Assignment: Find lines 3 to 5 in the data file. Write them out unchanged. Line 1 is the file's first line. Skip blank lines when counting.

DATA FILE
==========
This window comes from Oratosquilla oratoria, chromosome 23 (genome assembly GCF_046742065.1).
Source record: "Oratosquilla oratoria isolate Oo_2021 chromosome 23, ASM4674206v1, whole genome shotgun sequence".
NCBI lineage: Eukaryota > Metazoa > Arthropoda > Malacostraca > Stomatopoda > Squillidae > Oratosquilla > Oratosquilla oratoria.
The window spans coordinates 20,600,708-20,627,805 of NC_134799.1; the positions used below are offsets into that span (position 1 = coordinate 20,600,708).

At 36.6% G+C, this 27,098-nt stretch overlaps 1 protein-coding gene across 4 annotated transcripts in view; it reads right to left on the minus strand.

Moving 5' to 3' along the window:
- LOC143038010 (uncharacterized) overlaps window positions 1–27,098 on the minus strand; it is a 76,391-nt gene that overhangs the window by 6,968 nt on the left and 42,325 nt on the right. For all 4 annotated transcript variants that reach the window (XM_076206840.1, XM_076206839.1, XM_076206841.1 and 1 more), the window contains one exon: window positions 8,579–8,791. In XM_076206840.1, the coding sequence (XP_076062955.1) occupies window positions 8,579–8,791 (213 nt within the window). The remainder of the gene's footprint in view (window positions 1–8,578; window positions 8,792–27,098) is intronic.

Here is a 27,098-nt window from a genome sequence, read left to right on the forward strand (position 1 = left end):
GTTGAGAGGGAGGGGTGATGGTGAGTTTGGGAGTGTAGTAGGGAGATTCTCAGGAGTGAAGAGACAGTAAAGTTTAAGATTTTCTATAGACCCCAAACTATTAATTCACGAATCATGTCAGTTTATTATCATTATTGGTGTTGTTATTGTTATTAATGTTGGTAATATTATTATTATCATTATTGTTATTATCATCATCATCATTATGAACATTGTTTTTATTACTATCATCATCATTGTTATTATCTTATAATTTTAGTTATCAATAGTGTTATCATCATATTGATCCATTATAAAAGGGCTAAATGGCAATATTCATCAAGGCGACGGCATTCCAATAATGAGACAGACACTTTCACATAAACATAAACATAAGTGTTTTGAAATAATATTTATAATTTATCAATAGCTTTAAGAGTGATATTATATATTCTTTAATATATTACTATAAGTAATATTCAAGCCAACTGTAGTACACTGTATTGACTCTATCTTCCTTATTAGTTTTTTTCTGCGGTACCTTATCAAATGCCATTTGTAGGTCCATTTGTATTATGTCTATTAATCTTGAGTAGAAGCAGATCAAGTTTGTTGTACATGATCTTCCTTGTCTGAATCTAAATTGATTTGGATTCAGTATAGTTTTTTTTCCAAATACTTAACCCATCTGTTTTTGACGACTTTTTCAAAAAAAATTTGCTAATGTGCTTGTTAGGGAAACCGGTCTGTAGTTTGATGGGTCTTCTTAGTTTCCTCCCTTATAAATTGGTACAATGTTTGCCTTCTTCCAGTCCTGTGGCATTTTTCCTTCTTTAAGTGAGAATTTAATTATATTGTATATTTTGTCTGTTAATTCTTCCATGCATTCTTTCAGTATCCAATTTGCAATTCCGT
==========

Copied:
NCBI lineage: Eukaryota > Metazoa > Arthropoda > Malacostraca > Stomatopoda > Squillidae > Oratosquilla > Oratosquilla oratoria.
The window spans coordinates 20,600,708-20,627,805 of NC_134799.1; the positions used below are offsets into that span (position 1 = coordinate 20,600,708).

At 36.6% G+C, this 27,098-nt stretch overlaps 1 protein-coding gene across 4 annotated transcripts in view; it reads right to left on the minus strand.